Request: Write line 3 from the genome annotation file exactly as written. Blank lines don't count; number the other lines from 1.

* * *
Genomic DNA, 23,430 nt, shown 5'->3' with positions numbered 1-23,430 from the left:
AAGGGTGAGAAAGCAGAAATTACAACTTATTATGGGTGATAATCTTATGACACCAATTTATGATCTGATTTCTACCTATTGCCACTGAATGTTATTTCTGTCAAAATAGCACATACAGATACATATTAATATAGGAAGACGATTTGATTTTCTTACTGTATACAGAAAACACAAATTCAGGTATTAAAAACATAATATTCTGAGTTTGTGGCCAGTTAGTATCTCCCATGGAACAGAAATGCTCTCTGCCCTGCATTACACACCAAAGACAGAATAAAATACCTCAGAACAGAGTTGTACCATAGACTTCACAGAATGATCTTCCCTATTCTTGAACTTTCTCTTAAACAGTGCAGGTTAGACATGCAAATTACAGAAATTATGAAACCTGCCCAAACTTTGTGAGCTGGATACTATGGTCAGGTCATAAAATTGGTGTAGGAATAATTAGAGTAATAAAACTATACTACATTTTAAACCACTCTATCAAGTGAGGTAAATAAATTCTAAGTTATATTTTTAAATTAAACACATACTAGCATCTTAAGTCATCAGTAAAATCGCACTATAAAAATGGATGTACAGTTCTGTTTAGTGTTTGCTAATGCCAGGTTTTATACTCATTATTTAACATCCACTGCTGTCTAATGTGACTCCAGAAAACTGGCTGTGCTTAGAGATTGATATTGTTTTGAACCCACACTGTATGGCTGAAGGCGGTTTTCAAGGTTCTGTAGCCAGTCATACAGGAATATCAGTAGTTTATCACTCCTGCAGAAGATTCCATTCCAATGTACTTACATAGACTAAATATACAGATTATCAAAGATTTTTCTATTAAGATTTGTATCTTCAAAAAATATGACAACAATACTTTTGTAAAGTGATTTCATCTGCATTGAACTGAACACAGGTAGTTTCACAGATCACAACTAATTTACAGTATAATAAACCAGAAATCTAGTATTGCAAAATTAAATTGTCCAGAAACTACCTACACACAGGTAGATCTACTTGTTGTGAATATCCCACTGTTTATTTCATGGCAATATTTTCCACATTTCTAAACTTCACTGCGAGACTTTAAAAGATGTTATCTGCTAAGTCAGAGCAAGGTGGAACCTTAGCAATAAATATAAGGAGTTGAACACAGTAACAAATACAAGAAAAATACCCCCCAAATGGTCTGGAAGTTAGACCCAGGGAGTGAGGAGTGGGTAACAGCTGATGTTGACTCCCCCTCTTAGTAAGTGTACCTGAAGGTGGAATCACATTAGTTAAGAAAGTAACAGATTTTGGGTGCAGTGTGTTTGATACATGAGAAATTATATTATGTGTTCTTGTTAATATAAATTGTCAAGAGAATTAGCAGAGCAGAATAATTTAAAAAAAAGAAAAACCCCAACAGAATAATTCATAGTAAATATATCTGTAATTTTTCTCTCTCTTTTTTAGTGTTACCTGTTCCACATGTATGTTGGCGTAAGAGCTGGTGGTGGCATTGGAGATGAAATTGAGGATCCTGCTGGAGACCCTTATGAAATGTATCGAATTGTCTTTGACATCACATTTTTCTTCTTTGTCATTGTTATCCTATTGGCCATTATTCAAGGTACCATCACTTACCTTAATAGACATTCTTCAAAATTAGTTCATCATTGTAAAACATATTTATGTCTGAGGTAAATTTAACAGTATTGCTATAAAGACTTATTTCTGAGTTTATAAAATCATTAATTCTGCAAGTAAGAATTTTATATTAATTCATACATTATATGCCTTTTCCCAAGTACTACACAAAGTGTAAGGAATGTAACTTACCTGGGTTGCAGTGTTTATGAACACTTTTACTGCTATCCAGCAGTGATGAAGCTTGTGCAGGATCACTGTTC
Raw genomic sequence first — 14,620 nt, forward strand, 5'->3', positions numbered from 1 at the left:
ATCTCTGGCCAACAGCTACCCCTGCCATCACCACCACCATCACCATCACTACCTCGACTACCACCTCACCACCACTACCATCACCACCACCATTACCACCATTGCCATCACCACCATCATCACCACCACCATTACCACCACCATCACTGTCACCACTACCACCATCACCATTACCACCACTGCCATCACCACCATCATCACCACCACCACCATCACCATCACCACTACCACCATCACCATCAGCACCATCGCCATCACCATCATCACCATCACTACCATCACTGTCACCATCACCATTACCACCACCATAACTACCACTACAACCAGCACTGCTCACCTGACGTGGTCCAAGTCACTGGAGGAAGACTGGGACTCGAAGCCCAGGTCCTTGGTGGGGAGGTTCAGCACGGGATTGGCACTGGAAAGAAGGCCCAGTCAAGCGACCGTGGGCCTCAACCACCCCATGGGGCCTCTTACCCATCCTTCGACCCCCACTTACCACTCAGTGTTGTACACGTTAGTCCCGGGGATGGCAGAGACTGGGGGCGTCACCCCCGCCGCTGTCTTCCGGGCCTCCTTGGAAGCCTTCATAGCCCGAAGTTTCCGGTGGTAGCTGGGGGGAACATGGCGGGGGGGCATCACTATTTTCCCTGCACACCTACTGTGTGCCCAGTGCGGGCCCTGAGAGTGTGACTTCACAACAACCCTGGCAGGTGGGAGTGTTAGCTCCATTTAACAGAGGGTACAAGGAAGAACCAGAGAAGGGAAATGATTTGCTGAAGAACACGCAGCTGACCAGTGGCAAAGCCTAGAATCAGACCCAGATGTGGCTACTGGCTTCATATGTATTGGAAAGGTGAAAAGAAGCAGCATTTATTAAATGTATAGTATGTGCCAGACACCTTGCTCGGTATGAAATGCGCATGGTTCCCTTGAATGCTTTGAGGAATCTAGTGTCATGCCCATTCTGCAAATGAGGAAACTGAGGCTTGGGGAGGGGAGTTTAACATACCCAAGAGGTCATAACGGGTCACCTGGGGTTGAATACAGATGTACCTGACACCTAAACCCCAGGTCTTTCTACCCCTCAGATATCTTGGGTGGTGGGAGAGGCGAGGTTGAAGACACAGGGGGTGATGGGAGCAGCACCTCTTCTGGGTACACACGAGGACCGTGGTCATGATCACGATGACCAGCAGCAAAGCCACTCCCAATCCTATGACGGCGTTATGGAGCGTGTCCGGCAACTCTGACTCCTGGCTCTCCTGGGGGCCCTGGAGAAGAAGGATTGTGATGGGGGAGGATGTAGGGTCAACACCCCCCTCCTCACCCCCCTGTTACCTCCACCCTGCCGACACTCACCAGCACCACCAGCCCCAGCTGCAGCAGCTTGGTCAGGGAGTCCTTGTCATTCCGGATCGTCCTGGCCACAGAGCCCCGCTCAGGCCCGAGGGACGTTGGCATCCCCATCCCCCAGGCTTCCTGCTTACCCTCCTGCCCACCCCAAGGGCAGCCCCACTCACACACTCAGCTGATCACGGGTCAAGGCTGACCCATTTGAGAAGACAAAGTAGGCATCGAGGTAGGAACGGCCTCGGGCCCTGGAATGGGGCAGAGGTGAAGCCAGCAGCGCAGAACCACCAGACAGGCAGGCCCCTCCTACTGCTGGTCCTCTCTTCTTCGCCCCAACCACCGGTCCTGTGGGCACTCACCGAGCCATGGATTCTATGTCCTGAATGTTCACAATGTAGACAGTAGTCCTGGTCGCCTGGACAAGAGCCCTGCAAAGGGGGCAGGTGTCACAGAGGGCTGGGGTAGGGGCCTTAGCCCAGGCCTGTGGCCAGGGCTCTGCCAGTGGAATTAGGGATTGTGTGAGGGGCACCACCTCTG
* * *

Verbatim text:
Raw genomic sequence first — 14,620 nt, forward strand, 5'->3', positions numbered from 1 at the left: